Frittatas are simply baked omelets and perform extremely well in a Dutch oven in camp or in a cast iron skillet at home. Like most frittatas, this one starts on the camp stove by sautéing the vegetables. Once the vegetables are soft, the ham is mixed in and the cheese sprinkled on top. The egg mixture is poured over everything and the whole thing is baked until the eggs are puffy and set. The last 5 minutes of baking, you could even sprinkle on a bit more cheese to melt on top before serving. How easy is that?

The Denver is popular and has endured over the decades because of it’s bold flavors. Between the onion and peppers, sharp cheddar cheese, and smokey, salty ham, it is a great breakfast any time of year. Serve with biscuits, hashbrowns, and fruit. It’s sure to be a winner!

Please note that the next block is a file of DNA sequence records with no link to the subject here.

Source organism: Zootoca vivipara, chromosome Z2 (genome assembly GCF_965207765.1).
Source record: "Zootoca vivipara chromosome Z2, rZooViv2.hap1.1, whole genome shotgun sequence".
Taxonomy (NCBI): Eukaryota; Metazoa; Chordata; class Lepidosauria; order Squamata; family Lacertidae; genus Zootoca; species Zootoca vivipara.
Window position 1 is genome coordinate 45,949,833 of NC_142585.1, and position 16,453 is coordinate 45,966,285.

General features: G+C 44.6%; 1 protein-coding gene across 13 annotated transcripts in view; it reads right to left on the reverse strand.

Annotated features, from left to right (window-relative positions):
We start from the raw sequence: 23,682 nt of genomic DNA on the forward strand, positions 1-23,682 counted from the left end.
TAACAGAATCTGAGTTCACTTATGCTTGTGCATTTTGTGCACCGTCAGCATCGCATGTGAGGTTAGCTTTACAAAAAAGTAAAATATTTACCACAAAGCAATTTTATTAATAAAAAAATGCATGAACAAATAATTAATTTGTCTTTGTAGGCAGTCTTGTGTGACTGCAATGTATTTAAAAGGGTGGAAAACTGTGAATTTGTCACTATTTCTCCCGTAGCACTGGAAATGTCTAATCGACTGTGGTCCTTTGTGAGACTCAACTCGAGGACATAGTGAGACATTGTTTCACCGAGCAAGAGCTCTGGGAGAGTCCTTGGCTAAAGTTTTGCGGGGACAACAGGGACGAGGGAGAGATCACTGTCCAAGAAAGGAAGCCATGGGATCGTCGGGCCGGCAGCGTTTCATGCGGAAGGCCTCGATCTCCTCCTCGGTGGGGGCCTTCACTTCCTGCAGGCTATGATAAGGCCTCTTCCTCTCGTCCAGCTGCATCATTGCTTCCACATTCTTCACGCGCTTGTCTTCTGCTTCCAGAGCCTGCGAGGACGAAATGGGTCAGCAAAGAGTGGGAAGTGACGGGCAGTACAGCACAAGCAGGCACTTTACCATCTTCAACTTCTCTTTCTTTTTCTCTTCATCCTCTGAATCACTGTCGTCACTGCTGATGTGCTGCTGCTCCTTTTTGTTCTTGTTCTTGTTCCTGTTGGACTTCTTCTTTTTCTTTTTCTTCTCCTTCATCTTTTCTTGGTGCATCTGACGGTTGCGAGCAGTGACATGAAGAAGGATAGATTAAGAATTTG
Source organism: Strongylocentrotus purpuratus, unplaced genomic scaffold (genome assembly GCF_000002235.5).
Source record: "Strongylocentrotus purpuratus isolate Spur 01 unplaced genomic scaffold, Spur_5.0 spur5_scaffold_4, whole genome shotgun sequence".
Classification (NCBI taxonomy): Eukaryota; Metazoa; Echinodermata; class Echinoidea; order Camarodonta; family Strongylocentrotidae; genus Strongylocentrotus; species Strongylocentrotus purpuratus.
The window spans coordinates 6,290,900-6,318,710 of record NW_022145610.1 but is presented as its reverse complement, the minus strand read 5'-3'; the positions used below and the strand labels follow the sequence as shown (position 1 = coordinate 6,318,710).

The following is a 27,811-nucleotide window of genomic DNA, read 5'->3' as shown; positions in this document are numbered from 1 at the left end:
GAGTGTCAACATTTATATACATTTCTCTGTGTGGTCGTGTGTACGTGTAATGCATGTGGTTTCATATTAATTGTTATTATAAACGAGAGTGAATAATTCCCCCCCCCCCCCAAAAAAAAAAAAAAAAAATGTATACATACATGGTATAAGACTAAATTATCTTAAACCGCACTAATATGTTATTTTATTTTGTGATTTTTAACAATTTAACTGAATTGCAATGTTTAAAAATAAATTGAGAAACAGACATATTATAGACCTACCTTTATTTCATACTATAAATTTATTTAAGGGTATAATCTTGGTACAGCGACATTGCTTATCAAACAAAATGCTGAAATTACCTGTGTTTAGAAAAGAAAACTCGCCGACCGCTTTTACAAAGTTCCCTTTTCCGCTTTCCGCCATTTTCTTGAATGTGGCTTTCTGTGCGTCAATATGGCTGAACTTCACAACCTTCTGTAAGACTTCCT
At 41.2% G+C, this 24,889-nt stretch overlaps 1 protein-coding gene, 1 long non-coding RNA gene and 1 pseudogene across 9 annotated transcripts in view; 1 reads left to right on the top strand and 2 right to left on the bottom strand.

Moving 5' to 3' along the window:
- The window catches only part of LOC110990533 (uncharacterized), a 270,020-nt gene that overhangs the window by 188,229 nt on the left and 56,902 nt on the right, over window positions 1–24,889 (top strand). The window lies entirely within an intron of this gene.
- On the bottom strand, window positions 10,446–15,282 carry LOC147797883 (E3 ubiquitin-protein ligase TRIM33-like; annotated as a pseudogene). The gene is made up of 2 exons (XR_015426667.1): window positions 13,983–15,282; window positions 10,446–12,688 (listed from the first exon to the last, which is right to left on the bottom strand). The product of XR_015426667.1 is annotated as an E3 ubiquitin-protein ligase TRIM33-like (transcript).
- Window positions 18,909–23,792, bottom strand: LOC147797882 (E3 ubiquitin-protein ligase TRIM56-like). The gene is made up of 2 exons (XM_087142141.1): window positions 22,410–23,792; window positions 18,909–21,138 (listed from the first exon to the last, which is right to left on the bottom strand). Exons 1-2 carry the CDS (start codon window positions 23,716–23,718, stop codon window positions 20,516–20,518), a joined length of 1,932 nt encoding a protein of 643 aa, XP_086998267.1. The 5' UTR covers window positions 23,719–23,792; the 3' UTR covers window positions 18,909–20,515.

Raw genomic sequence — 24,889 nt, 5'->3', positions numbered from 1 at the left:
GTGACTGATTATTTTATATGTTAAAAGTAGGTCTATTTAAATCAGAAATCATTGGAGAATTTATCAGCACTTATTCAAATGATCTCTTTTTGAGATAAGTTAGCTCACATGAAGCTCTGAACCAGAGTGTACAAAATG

Equipment
10-inch Dutch oven or 7×9 or 9×9 baking dish, bowl, whisk.

Ingredients
1/2 cup red bell pepper, diced small
1/2 cup green bell pepper, diced small
1/3 cup yellow onion, diced small
2 teaspoons olive oil
1 cup (heaping) ham, cooked and diced small
8 large eggs
1/3 cup milk
1/2 cup shredded sharp cheddar cheese
Salt and black pepper

Prep
The ham and vegetables can be diced at home and loaded into containers or resealable bags for the ride to camp in the cooler.

In camp, assemble your materials (mise en place) and start 25 coals in a chimney.